Former Rep. McKinney Heads Green Party Ticket The Green Party selects Cynthia McKinney, the former congresswoman from Georgia, to head its presidential ticket. McKinney is known for controversial and provocative statements — and a run-in with a Capitol Hill security guard.
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Former Rep. McKinney Heads Green Party Ticket

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Former Rep. McKinney Heads Green Party Ticket

Former Rep. McKinney Heads Green Party Ticket

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At its National Convention in Chicago this weekend, the U.S. Green Party selected an African-American former congresswoman and a Latina hip-hop activist to head its 2008 ticket. Cynthia McKinney, the presidential nominee, was once a Democrat, but she says the Green Party best represents the values of the American people. NPR's Cheryl Corley reports.

(Soundbite of cheering)

CHERYL CORLEY: With the crowd roaring its approval and chanting power to the people, 53-year-old Cynthia McKinney danced on the stage surrounded by supporters and other Green Party activists.

Former Representative CYNTHIA MCKINNEY (Green Party Presidential Nominee): With 200 elected officials already, the Green Party can become the country's premier opposition party. One thing is clear, Democratic and Republican values are not Green Party values. And honestly, I believe Green Party values are the values held by the majority of people in this country.

CORLEY: McKinney has been on the campaign trail since last fall, pushing a platform that calls for universal healthcare and the immediate withdrawal of troops from Iraq and Afghanistan. The nomination puts her back on the national stage. For 12 years, she represented Georgia as a U.S. representative, the first black woman to do so.

She was a controversial figure. She lost her seat, regained it, and lost it again in 2006 after a much publicized scuffle with a U.S. Capitol police officer and after she accused the Bush administration of covering up information about the September 11th terrorist attacks. Michael Canney, a Green activist from Florida, says the new ticket brings needed diversity to the party, and he believes the media only focused on McKinney's negatives in the past.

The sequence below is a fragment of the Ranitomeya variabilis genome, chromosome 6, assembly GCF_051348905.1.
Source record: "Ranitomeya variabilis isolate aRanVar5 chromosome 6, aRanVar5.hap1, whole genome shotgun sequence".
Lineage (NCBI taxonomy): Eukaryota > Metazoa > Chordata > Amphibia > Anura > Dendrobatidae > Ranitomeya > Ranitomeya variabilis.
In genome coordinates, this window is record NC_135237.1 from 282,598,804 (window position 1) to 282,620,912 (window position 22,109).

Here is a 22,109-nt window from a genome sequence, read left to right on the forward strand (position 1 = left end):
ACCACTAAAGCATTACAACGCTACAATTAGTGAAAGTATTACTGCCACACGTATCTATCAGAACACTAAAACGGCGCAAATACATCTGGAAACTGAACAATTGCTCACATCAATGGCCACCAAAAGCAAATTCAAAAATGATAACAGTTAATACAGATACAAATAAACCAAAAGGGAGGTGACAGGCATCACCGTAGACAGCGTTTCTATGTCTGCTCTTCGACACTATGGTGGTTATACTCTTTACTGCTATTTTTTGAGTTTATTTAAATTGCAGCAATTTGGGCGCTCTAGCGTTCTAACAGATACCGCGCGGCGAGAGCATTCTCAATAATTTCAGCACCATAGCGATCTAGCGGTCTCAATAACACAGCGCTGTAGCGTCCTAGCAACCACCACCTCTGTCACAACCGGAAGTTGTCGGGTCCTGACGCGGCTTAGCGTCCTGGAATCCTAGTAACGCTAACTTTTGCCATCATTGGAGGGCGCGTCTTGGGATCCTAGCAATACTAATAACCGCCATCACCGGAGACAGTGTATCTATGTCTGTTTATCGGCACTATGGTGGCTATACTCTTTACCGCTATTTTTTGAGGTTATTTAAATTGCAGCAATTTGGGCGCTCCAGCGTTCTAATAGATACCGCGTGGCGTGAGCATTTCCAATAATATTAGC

Mr. MICHAEL CANNEY (Co-Chair, Green Party of Florida): And it's like crazy Cynthia. How she slapped a cop, or, you know, she's a conspiracy theorist about 9/11. And the real reason she was drummed out of Congress, the real reason she has been smeared is because she was asking the wrong questions of the wrong people and telling the truth when telling the truth is a punishable offense.

CORLEY: McKinney beat out three other Green Party activists to clinch the nomination. Her running mate is hip-hop activist and journalist Rosa Clemente, who urged people to move in their seats and listen before she spoke.

(Soundbite of hip hop music)

CORLEY: Clemente told the convention she was a representative of the work of a 30-year movement.

Ms. ROSA CLEMENTE (Green Party Vice Presidential Nominee): A hip-hop movement that is radical, not a hip-hop Republican movement, not a hip-hop Democratic movement, but a hip-hop progressive, radical activist movement that uses the vote to bring what we need in public policy.

CORLEY: In 2004, the Green Party drew just one-tenth of a percent of the presidential vote. Its best performance came in 2000, when Ralph Nader headed the ticket and won nearly three percent of the total. McKinney says the party will be successful this year if it's able to capture five percent.

Former Rep. MCKINNEY: Five percent confers on the Green Party major party status. And with that five percent, we can pull up another chair at the table of public policy making.

CORLEY: McKinney says she will also ask supporters to push for the Green Party to be a part of any upcoming presidential debates. Cheryl Corley, NPR News, Chicago.

(Soundbite of music)

HANSEN: The U.S. census bureau recently released its report on voter turnout, and our political blogger Faye Anderson has some thoughts about what it means for Barack Obama's Southern strategy. You can read about it at

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